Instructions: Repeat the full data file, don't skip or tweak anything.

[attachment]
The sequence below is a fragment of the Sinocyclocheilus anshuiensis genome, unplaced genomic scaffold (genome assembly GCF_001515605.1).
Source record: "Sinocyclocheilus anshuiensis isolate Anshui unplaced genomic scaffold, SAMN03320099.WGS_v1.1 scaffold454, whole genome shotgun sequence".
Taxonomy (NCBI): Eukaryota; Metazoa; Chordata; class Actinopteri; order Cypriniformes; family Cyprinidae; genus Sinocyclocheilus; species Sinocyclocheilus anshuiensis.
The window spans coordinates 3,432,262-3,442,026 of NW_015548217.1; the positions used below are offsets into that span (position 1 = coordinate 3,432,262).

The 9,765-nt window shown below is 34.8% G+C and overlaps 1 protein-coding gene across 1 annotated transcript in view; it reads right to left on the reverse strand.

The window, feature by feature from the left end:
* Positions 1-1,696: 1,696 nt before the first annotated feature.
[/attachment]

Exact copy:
The sequence below is a fragment of the Sinocyclocheilus anshuiensis genome, unplaced genomic scaffold (genome assembly GCF_001515605.1).
Source record: "Sinocyclocheilus anshuiensis isolate Anshui unplaced genomic scaffold, SAMN03320099.WGS_v1.1 scaffold454, whole genome shotgun sequence".
Taxonomy (NCBI): Eukaryota; Metazoa; Chordata; class Actinopteri; order Cypriniformes; family Cyprinidae; genus Sinocyclocheilus; species Sinocyclocheilus anshuiensis.
The window spans coordinates 3,432,262-3,442,026 of NW_015548217.1; the positions used below are offsets into that span (position 1 = coordinate 3,432,262).

The 9,765-nt window shown below is 34.8% G+C and overlaps 1 protein-coding gene across 1 annotated transcript in view; it reads right to left on the reverse strand.

The window, feature by feature from the left end:
* Positions 1-1,696: 1,696 nt before the first annotated feature.